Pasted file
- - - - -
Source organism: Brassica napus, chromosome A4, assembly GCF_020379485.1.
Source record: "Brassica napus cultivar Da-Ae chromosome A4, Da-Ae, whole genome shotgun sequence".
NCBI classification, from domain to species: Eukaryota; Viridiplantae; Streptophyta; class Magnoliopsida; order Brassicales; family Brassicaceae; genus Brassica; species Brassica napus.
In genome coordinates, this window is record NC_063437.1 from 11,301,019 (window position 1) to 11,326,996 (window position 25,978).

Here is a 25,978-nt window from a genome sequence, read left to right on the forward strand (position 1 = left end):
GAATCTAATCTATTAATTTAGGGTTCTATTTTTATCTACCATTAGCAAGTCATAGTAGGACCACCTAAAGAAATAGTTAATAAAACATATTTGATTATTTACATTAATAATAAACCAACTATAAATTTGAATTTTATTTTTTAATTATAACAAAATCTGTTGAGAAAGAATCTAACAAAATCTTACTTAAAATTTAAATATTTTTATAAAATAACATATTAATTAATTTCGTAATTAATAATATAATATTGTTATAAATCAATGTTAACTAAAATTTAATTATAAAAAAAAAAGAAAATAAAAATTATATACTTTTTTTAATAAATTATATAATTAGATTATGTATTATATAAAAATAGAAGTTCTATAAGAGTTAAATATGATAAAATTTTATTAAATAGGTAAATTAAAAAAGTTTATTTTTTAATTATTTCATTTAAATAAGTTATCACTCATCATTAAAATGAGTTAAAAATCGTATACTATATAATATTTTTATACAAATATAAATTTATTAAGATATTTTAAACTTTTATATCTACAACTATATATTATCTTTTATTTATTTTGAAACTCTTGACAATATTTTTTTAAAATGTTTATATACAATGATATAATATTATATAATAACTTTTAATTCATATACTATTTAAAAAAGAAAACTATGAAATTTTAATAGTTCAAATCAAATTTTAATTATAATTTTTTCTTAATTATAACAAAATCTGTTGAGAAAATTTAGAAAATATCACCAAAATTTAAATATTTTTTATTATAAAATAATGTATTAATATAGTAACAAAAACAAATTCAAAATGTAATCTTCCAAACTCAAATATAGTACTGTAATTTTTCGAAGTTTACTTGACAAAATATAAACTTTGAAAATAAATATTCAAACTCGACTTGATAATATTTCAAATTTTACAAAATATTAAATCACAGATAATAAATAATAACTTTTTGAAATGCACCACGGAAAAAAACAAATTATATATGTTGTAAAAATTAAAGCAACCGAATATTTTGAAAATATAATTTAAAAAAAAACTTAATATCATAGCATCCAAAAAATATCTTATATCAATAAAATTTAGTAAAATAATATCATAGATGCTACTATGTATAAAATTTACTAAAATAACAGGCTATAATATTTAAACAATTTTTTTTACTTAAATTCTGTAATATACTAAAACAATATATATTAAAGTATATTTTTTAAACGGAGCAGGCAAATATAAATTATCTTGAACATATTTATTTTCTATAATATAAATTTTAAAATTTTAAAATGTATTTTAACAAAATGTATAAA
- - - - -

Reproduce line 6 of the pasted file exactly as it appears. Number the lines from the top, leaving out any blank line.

GAATCTAATCTATTAATTTAGGGTTCTATTTTTATCTACCATTAGCAAGTCATAGTAGGACCACCTAAAGAAATAGTTAATAAAACATATTTGATTATTTACATTAATAATAAACCAACTATAAATTTGAATTTTATTTTTTAATTATAACAAAATCTGTTGAGAAAGAATCTAACAAAATCTTACTTAAAATTTAAATATTTTTATAAAATAACATATTAATTAATTTCGTAATTAATAATATAATATTGTTATAAATCAATGTTAACTAAAATTTAATTATAAAAAAAAAAGAAAATAAAAATTATATACTTTTTTTAATAAATTATATAATTAGATTATGTATTATATAAAAATAGAAGTTCTATAAGAGTTAAATATGATAAAATTTTATTAAATAGGTAAATTAAAAAAGTTTATTTTTTAATTATTTCATTTAAATAAGTTATCACTCATCATTAAAATGAGTTAAAAATCGTATACTATATAATATTTTTATACAAATATAAATTTATTAAGATATTTTAAACTTTTATATCTACAACTATATATTATCTTTTATTTATTTTGAAACTCTTGACAATATTTTTTTAAAATGTTTATATACAATGATATAATATTATATAATAACTTTTAATTCATATACTATTTAAAAAAGAAAACTATGAAATTTTAATAGTTCAAATCAAATTTTAATTATAATTTTTTCTTAATTATAACAAAATCTGTTGAGAAAATTTAGAAAATATCACCAAAATTTAAATATTTTTTATTATAAAATAATGTATTAATATAGTAACAAAAACAAATTCAAAATGTAATCTTCCAAACTCAAATATAGTACTGTAATTTTTCGAAGTTTACTTGACAAAATATAAACTTTGAAAATAAATATTCAAACTCGACTTGATAATATTTCAAATTTTACAAAATATTAAATCACAGATAATAAATAATAACTTTTTGAAATGCACCACGGAAAAAAACAAATTATATATGTTGTAAAAATTAAAGCAACCGAATATTTTGAAAATATAATTTAAAAAAAAACTTAATATCATAGCATCCAAAAAATATCTTATATCAATAAAATTTAGTAAAATAATATCATAGATGCTACTATGTATAAAATTTACTAAAATAACAGGCTATAATATTTAAACAATTTTTTTTACTTAAATTCTGTAATATACTAAAACAATATATATTAAAGTATATTTTTTAAACGGAGCAGGCAAATATAAATTATCTTGAACATATTTATTTTCTATAATATAAATTTTAAAATTTTAAAATGTATTTTAACAAAATGTATAAA